Toby and Lauren Bensimon have recently listed their townhouse at 52 Elizabeth Street, Adelaide, with a price tag of $1.25 to $1.375 million.
The luxurious three-bedroom and bathroom city pad offers 350 square metres of industrial-inspired living across three levels, all converted from a former auto repair shop near Light Square in the city’s west.
Toby and his father Albert Bensimon are well-known in South Australia as the family behind Shiels and Grahams Jewellers.
Albert first purchased a small Adelaide jewellery shop in the late 1970s and grew the business, which today has 46 stores across the country.
Albert was awarded an Order of Australia this year for his community work, was the founding chairman of the Helpmann Academy and has served on a number of arts boards and charity endeavours. Yet, he is probably most widely known for his television commercials with the signature catchphrase “no hoo-haa”.
While Albert is the owner and recognisable face of the business, Toby is the managing director and says he prefers to leave the media side of things to his father.
It was in 2002 that Toby first discovered the vacant auto workshop and garage at 52 Elizabeth Street.
“I really wanted to live in the city,” Toby says.
“Just the convenience of living and working close by was really the attraction, plus all the beautiful restaurants and everything in the area.
“The lifestyle was the main reason I decided to build here and the opportunity to buy in an industrial area was cost-effective.”
Toby purchased the workshop in 2002, had it converted into a townhouse and moved in in 2003.
“Essentially, it was just a mechanic’s warehouse where cars would come in to get worked on. It was just a shell,” he says.
“The wine cellar was dug out from a working pit and we extended the walls up, put a roof on, insulated it and built it into a house.
“It ended up being a great conversion and it’s such an open, airy and bright house.”
With a long-held interest in art, and many of Toby’s friends being artists, the home is designed to provide plenty of hanging space.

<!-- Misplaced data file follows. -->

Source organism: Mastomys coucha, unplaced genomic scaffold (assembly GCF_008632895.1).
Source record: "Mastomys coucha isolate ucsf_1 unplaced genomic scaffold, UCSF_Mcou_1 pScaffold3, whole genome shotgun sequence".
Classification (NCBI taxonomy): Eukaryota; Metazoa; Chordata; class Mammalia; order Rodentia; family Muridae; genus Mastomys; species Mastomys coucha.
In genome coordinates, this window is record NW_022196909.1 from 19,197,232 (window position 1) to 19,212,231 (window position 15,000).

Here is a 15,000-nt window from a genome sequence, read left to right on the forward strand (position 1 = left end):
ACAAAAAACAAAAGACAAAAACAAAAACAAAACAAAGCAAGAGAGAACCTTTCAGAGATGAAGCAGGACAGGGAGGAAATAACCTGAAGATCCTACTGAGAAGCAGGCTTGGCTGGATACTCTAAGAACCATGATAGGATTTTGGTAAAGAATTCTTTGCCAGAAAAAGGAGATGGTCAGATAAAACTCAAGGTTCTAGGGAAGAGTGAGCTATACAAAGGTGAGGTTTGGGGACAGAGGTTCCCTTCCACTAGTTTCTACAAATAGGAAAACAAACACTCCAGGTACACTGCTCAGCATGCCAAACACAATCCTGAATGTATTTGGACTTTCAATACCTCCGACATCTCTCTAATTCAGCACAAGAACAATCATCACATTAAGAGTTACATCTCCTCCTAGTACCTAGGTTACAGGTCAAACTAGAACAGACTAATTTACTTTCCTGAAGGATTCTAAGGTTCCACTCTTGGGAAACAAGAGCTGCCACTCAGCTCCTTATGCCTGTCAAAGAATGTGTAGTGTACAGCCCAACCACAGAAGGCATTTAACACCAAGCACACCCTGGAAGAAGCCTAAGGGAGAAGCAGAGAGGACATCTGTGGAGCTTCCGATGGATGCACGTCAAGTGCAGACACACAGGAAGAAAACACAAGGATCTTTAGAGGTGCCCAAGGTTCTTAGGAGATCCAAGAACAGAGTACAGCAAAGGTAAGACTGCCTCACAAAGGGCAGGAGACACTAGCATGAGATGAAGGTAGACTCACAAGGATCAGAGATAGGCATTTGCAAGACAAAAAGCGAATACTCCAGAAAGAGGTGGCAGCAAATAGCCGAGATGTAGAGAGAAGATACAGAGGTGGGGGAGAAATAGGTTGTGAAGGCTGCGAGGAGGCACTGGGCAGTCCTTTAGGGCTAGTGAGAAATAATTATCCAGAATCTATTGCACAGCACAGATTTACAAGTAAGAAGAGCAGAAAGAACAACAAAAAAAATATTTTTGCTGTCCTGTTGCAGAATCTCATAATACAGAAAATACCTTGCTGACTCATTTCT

The light-filled atrium soars up to eight metres high, with polished concrete and hardwood floors, along with soundproofed walls and double-glazed windows to insulate the luxurious abode from its city surrounds.
Created by designer Simon Modra, a spectacular industrial-themed central light feature adorns the main living space.
The catwalk connects the first-floor study, bedroom and living spaces to the courtyard, providing a unique feature for parties. Yet it is also a key feature in the structural design.
“To facilitate the high ceilings and the open space we decided to put a catwalk in so that the room wasn’t disrupted. If we had put another floor in, it would have been a dark room, but instead, it’s a big open airy space,” Toby says.
“It’s very convenient for entertaining. If we’ve got people upstairs on the balcony eating and drinking, it’s nice to have the open space down beneath us.”
Today Toby walks to work and does all of his shopping at the nearby Adelaide Central Markets, while the home has served as a great entertaining pad — particularly in the earlier years.
“I’ll miss being able to walk everywhere and not to have to use a car. I’ve got a car and it’s done 50,000 kilometres in 10 years. I’ll miss that when I’m stuck in traffic every morning,” he says.
The couple has made full use of the well-equipped kitchen appointed with two-pac, black granite, checker plate glass and black wenge parquet flooring, with a high-end Ilve stove and two-drawer dishwasher.
It features plenty of other modern conveniences from commercial-grade air conditioning, to a security system, intercom, and surround sound throughout.
“We’ve done lots of entertaining, and lots of cooking on the beautiful gas stove. I own three barbecues, so I’ve spent a lot of my weekends drinking beer, smoking meat and cooking brisket.
“It’s a fun house and it’s changed to now being a nice family home, but whoever moves in there will be able to give it their own flavour.
“My wife and I will miss it but it’s time to move on after 20 years and try something new. It’s time to let someone else enjoy the house.
“I think whoever buys it will fall in love with the convenience of living in the city, as we did.”
The sale is being handled by Victor Velgush and Gemma Lutz of Refined Real Estate.